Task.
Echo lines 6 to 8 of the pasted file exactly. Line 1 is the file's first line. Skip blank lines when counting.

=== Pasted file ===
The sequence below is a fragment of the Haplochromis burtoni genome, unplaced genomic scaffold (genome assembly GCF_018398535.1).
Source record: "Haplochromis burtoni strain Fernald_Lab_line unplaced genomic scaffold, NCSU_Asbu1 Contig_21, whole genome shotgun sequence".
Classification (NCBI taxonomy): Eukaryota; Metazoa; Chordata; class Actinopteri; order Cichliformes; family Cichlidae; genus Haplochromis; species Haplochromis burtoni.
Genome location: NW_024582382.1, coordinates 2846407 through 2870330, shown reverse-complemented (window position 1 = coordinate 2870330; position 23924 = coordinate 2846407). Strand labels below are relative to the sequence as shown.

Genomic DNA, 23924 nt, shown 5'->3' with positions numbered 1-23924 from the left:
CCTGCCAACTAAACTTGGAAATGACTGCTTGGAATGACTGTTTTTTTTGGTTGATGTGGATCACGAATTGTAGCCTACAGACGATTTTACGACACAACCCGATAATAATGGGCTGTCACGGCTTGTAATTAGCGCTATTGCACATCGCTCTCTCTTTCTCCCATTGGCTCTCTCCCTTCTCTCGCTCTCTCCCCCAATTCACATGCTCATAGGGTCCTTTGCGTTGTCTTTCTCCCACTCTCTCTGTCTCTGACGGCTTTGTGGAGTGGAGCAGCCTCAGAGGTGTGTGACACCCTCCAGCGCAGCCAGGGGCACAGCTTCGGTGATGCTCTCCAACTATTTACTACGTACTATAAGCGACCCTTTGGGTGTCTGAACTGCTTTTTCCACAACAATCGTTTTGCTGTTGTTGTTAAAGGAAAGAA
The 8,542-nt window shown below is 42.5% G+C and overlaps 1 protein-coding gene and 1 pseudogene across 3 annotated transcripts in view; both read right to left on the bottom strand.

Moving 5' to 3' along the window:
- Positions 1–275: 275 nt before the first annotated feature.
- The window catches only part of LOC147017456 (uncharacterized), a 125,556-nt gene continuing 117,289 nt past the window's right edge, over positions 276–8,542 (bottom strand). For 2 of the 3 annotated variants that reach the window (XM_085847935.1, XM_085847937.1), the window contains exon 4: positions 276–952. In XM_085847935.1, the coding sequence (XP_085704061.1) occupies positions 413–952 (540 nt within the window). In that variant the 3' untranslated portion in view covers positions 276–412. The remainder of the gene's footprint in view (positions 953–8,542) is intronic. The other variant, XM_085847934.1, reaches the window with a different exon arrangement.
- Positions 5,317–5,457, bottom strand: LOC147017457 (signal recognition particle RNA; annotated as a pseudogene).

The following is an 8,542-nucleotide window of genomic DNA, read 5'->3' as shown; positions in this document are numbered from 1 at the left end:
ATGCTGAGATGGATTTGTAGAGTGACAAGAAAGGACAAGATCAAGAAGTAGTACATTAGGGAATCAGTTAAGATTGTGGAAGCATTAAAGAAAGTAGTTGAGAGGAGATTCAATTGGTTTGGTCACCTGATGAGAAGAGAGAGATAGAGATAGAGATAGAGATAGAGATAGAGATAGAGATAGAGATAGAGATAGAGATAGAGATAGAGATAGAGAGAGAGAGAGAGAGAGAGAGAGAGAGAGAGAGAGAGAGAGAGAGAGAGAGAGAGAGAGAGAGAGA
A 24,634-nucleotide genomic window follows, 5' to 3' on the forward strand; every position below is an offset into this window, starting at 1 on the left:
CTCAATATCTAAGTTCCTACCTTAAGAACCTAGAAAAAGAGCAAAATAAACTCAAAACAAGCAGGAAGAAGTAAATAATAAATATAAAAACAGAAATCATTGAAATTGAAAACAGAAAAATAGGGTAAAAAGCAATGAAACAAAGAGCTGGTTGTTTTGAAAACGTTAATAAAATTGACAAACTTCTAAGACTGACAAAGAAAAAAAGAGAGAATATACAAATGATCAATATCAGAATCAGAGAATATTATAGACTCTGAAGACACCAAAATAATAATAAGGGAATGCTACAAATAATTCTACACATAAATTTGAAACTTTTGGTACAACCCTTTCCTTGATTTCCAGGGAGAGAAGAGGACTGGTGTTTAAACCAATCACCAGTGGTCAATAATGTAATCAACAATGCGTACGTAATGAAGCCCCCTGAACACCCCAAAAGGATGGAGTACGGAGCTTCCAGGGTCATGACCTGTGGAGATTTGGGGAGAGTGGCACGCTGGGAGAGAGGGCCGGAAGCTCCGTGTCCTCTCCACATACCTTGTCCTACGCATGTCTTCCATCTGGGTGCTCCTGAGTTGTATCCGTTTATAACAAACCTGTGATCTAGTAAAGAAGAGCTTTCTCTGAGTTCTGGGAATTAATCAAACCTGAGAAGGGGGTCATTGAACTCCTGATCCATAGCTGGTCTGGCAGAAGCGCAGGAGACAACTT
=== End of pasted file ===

CCTGCCAACTAAACTTGGAAATGACTGCTTGGAATGACTGTTTTTTTTGGTTGATGTGGATCACGAATTGTAGCCTACAGACGATTTTACGACACAACCCGATAATAATGGGCTGTCACGGCTTGTAATTAGCGCTATTGCACATCGCTCTCTCTTTCTCCCATTGGCTCTCTCCCTTCTCTCGCTCTCTCCCCCAATTCACATGCTCATAGGGTCCTTTGCGTTGTCTTTCTCCCACTCTCTCTGTCTCTGACGGCTTTGTGGAGTGGAGCAGCCTCAGAGGTGTGTGACACCCTCCAGCGCAGCCAGGGGCACAGCTTCGGTGATGCTCTCCAACTATTTACTACGTACTATAAGCGACCCTTTGGGTGTCTGAACTGCTTTTTCCACAACAATCGTTTTGCTGTTGTTGTTAAAGGAAAGAA
The 8,542-nt window shown below is 42.5% G+C and overlaps 1 protein-coding gene and 1 pseudogene across 3 annotated transcripts in view; both read right to left on the bottom strand.

Moving 5' to 3' along the window: